"That's insane," he said. "That-that's well within the margin. Those numbers are just to give you a general sense of-God damn it, I achieved my goal."

    "Peter," I said. "On the projects I run, numbers are numbers. I asked you here so we could talk this through and get your efficiencies up."

    "A third of a percentage point? What do you want me to do? Head out to the wind farms and blow?"

    "So you agree," I said, "that making up the difference wouldn't be hard to do."

    I had been trying to insert some humor into the conversation, but Marcuzzi must have read my smile the wrong way.

    "Honestly, Henry. Go fuck yourself."

    He almost knocked over his chair as he left the room.

    If I were less accustomed to this sort of friction with my colleagues, then a display of that sort would have been a minor scandal. But as it was I simply...

Reviews-
  • Publisher's Weekly

    October 29, 2018
    Fried’s lackluster debut explores the relationship between users and technology in an urban thriller constrained by its narrow scope. After a terrorist cyberattack on the United States Municipal Survey (USMS) headquarters in Suitland, Md., investigator Henry Thompson, an introverted longtime employee of the organization, travels to the megacity of Metropolis, where he searches for the USMS employees behind the supposed inside job. Accompanying him is a hologram AI named OWEN, who creates limitless illusions and has a strange thirst for liquor. Murderous thugs pursue Henry, who shares their violent inclinations and easily accepts that he may have to murder and torture for his job. With OWEN as his primary confidant and weapon, Henry follows clue after clue to put a stop to the rogue faction. The relationship between Henry and OWEN is simple and repetitive, and with a small and male-dominated cast, the story is empty and quiet. The breadcrumb-trail plot and stiff protagonists undermine both the serious thriller concepts and the contrasting elements of the bizarre. Agent: Stacia Decker, Dunow, Carlson & Lerner.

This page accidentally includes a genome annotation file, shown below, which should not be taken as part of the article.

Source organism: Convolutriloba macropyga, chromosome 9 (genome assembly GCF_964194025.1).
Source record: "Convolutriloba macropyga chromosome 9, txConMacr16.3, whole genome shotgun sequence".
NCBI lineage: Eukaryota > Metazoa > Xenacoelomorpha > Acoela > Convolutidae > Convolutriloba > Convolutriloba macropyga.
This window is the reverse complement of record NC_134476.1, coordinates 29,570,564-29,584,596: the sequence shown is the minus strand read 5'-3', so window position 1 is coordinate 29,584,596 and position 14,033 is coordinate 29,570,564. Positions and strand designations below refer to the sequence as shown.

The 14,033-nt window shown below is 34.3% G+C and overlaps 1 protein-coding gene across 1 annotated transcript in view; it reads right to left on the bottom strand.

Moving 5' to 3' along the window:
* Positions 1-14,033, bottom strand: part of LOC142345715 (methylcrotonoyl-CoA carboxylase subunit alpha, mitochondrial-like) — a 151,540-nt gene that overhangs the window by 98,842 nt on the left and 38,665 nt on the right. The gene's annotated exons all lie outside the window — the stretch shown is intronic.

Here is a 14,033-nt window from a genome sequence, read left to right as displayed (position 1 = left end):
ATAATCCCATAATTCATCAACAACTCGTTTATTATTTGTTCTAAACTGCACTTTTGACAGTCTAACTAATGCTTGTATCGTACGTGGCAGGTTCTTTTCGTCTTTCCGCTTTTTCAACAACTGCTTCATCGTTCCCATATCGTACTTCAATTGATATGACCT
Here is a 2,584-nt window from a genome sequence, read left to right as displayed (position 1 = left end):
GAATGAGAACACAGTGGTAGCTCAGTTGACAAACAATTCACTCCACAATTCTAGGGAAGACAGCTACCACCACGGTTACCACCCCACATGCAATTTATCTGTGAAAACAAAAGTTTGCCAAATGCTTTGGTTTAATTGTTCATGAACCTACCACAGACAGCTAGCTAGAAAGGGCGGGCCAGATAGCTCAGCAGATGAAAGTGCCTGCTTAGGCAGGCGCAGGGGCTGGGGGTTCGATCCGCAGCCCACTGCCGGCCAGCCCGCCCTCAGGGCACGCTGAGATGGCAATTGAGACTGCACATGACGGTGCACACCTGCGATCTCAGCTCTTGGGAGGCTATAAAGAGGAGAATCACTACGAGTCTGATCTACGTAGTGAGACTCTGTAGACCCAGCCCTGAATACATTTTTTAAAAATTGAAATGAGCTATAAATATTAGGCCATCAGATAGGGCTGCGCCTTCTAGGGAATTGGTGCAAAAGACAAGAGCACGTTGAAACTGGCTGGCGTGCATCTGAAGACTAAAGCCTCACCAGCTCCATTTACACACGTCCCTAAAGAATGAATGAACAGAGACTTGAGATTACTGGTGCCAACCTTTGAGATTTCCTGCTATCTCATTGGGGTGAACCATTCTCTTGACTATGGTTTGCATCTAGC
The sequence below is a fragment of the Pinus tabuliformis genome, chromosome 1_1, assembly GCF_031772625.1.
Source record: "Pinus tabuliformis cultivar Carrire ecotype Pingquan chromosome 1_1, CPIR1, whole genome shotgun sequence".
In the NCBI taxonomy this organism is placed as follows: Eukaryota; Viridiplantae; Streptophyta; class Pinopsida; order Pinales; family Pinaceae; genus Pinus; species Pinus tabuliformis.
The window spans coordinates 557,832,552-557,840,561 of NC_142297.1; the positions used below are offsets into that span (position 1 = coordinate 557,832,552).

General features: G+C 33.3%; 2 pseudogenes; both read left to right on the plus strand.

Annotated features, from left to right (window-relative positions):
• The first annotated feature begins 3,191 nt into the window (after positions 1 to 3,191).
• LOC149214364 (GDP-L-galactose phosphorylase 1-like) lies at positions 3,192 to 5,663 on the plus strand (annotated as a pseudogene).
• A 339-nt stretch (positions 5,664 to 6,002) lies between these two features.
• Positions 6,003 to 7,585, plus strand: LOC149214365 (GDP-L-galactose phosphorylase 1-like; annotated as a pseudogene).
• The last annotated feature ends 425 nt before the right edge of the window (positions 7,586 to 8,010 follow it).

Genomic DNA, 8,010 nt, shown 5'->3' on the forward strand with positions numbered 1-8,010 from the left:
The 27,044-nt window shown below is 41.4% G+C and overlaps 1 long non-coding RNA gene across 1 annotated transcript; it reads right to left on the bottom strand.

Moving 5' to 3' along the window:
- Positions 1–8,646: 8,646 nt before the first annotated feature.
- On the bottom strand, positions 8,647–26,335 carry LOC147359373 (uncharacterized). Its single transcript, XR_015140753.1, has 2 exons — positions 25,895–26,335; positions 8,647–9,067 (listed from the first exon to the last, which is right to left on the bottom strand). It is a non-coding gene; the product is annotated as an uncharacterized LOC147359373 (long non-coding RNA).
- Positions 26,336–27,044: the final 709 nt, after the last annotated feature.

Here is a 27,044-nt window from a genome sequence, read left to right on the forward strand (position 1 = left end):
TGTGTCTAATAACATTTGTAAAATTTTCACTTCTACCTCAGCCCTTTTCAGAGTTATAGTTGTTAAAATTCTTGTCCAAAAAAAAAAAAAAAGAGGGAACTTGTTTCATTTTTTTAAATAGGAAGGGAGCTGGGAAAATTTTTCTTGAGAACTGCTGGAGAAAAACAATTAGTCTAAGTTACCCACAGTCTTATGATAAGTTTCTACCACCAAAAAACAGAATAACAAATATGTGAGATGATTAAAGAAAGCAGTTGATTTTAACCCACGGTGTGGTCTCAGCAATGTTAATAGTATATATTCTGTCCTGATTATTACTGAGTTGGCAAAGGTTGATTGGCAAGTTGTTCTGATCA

• Kirkus

    January 15, 2019